What you are about to read was difficult for me to write. Yet it is probably the most important article I have ever written. It was written on September 14, 2001, for the members of the Texas Petroleum and Convenience Store Association (TPCA). Please read it—especially the last paragraph. Let your heart guide your decision.
Of course, the TPCA Fall Management Conference was cancelled. So was my seminar (Smart Business Succession Strategies), which was part of the conference. It is strange how something so important can become unimportant in a heartbeat.
Because succession planning is so essential to business owners and their families, your TPCA officials and I agreed that this article (covering some of the most important points of the seminar) should be written for you.
Always remember, your succession plan—whether transferring your business to your kids or selling it to employees or some other buyer—must never stand alone. Properly done, your succession plan must be part of a comprehensive plan including the following points: a wealth transfer plan for every significant asset, a succession plan for your business and a retirement plan for you and your spouse.
The three plans above must be implemented during your life. Your will and trust (no matter how long and fancy) can never protect your family and business. Why? These documents only speak when you die. Then it's too late.
What happens if you don't plan or if you have a typical plan (only a will and trust)? In a heartbeat, one-half (or more) of the wealth it took you a lifetime to accumulate will be lost to the IRS. Your business may have to be sold to pay taxes. Can these gut-wrenching results be avoided? Yes! Here's how.
Let's look at the specific strategies that you can use to protect the four specific types of assets you might own. For example, each asset category is introduced beginning with the letters in bold type.
Your business. Never sell your business to younger members of your family. You and your kids will get socked for three unnecessary taxes. Try this easy-to-do process: Create voting stock and nonvoting stock, a tax-free transaction. Transfer the nonvoting stock to the business children via a grantor retained annuity trust or an intentionally defective trust.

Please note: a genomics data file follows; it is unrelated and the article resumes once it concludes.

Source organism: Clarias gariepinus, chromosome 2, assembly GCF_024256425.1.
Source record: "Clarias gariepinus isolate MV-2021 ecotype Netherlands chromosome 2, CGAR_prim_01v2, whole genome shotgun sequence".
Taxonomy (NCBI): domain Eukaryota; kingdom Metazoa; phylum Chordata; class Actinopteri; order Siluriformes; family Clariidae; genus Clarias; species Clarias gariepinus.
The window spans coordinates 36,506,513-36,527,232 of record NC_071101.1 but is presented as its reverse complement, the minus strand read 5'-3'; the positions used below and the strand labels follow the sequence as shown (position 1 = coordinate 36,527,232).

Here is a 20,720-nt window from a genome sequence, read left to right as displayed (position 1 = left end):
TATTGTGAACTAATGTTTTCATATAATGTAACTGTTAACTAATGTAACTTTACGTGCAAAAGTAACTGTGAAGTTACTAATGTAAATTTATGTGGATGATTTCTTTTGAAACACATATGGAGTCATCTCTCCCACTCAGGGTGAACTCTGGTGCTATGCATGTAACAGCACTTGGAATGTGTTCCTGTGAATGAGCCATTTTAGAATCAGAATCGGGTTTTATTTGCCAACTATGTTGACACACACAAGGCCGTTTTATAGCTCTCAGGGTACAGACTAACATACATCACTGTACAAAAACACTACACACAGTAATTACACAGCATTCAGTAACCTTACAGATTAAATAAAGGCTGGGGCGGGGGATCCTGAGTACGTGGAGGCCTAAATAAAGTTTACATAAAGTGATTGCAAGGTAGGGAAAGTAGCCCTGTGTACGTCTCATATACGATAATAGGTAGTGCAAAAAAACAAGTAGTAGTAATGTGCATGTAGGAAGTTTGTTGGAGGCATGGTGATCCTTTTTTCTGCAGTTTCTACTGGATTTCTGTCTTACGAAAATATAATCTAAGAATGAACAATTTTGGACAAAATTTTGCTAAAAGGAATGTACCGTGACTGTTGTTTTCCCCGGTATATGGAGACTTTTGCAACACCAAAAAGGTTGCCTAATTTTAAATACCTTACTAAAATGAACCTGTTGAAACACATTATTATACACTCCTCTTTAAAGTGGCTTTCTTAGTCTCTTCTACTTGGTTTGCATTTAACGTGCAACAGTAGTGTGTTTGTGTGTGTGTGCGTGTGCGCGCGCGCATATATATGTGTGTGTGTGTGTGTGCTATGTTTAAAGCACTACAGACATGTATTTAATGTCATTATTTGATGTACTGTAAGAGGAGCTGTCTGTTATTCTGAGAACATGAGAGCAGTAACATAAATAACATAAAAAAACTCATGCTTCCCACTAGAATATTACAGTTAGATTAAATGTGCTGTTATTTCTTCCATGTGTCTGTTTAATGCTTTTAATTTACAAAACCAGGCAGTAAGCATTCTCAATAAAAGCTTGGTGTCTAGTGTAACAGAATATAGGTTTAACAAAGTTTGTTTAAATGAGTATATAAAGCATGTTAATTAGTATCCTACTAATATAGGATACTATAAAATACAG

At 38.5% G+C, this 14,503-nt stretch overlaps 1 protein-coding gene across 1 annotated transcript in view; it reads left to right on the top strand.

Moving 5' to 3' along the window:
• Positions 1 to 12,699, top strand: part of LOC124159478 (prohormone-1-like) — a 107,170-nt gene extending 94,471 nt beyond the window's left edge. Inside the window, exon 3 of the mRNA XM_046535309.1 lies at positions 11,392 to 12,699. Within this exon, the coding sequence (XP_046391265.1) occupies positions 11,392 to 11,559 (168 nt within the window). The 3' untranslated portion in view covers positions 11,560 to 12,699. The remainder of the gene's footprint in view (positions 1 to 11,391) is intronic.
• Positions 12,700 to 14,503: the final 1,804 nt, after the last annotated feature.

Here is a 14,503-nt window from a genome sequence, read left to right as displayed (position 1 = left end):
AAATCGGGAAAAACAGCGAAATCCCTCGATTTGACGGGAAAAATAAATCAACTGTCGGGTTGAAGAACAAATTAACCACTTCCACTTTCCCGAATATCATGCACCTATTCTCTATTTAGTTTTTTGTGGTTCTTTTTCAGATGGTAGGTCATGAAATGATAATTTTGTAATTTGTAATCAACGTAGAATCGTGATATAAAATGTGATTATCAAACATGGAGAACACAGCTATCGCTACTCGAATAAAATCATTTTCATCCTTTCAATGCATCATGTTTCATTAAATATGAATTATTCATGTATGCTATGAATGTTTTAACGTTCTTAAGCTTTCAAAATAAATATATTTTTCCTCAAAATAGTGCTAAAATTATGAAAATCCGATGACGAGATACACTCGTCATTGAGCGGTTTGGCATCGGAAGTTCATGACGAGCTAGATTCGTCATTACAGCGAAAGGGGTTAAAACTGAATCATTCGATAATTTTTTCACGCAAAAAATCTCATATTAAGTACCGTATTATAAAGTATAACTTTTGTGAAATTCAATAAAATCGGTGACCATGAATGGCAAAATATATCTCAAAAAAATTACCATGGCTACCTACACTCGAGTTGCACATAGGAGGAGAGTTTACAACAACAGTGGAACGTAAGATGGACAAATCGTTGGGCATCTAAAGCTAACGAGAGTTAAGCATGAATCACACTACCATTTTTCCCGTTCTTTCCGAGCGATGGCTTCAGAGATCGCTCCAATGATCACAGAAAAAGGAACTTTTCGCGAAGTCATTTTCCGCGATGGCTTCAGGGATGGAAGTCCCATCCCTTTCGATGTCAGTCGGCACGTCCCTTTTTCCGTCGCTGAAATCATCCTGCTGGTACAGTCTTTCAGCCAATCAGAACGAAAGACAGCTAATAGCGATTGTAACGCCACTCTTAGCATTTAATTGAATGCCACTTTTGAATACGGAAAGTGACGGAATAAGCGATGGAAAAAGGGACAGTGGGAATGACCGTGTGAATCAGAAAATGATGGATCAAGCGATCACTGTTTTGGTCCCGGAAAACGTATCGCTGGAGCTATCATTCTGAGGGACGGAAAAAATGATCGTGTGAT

Residence. Use a qualified personal residence trust to get your residence out of your estate, allowing you and your spouse to live in it until the day you die.
Funds in a pension plan, profit-sharing plan, 401(k), rollover IRA or similar qualified plan. Because these assets are subject to a double tax (income tax and estate tax), your family typically gets only 27 cents out of every dollar. A subtrust turns the tables on the IRS.
All other assets. This includes everything else you own, such as other real estate and investments. Here's a list of the most common strategies: a family limited partnership (FLIP), a charitable remainder trust, a charitable lead trust and an irrevocable life insurance trust.
So, this is the plan to serve the readers of this column: If you have a question contact me, Irv Blackman, at (847) 674-5295. Now let's help others while you help your family. Read the book, Tax Secrets of the Wealthy, on which the seminar and this article are based. All proceeds will be donated to victims of the tragedy on September 11th. Make your check payable to the Red Cross or other tragedy-related charity of your choice for $187 (the regular price is $367) and send it to Wealth Book/Charity Plan, Blackman Kallick Bartelstein, LLC, 300 South Riverside Plaza, Chicago, IL 60606. Please attach your business card or letterhead to your check.